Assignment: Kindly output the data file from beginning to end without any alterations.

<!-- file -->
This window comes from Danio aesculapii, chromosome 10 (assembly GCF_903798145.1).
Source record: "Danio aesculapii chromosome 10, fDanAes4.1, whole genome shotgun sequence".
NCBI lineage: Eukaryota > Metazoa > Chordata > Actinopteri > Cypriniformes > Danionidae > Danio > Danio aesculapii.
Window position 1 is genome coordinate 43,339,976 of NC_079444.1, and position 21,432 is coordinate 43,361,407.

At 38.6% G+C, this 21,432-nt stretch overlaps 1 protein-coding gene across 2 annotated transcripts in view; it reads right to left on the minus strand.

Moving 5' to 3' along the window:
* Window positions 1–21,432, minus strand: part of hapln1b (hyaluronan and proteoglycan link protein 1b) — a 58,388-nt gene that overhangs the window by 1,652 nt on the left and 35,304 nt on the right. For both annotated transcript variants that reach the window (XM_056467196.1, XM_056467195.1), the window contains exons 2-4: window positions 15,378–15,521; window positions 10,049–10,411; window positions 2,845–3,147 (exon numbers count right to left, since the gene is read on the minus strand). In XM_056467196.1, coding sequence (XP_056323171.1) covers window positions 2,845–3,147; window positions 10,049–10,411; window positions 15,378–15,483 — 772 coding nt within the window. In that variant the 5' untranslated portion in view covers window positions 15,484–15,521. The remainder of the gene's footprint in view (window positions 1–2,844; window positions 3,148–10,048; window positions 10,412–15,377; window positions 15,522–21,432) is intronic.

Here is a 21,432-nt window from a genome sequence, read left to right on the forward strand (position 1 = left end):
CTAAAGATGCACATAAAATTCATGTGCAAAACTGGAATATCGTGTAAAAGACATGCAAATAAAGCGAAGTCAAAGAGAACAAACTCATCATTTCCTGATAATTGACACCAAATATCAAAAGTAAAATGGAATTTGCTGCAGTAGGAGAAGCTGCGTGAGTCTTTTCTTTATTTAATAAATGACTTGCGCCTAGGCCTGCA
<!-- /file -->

This window comes from Danio aesculapii, chromosome 10 (assembly GCF_903798145.1).
Source record: "Danio aesculapii chromosome 10, fDanAes4.1, whole genome shotgun sequence".
NCBI lineage: Eukaryota > Metazoa > Chordata > Actinopteri > Cypriniformes > Danionidae > Danio > Danio aesculapii.
Window position 1 is genome coordinate 43,339,976 of NC_079444.1, and position 21,432 is coordinate 43,361,407.

At 38.6% G+C, this 21,432-nt stretch overlaps 1 protein-coding gene across 2 annotated transcripts in view; it reads right to left on the minus strand.

Moving 5' to 3' along the window:
* Window positions 1–21,432, minus strand: part of hapln1b (hyaluronan and proteoglycan link protein 1b) — a 58,388-nt gene that overhangs the window by 1,652 nt on the left and 35,304 nt on the right. For both annotated transcript variants that reach the window (XM_056467196.1, XM_056467195.1), the window contains exons 2-4: window positions 15,378–15,521; window positions 10,049–10,411; window positions 2,845–3,147 (exon numbers count right to left, since the gene is read on the minus strand). In XM_056467196.1, coding sequence (XP_056323171.1) covers window positions 2,845–3,147; window positions 10,049–10,411; window positions 15,378–15,483 — 772 coding nt within the window. In that variant the 5' untranslated portion in view covers window positions 15,484–15,521. The remainder of the gene's footprint in view (window positions 1–2,844; window positions 3,148–10,048; window positions 10,412–15,377; window positions 15,522–21,432) is intronic.

Here is a 21,432-nt window from a genome sequence, read left to right on the forward strand (position 1 = left end):
CTAAAGATGCACATAAAATTCATGTGCAAAACTGGAATATCGTGTAAAAGACATGCAAATAAAGCGAAGTCAAAGAGAACAAACTCATCATTTCCTGATAATTGACACCAAATATCAAAAGTAAAATGGAATTTGCTGCAGTAGGAGAAGCTGCGTGAGTCTTTTCTTTATTTAATAAATGACTTGCGCCTAGGCCTGCA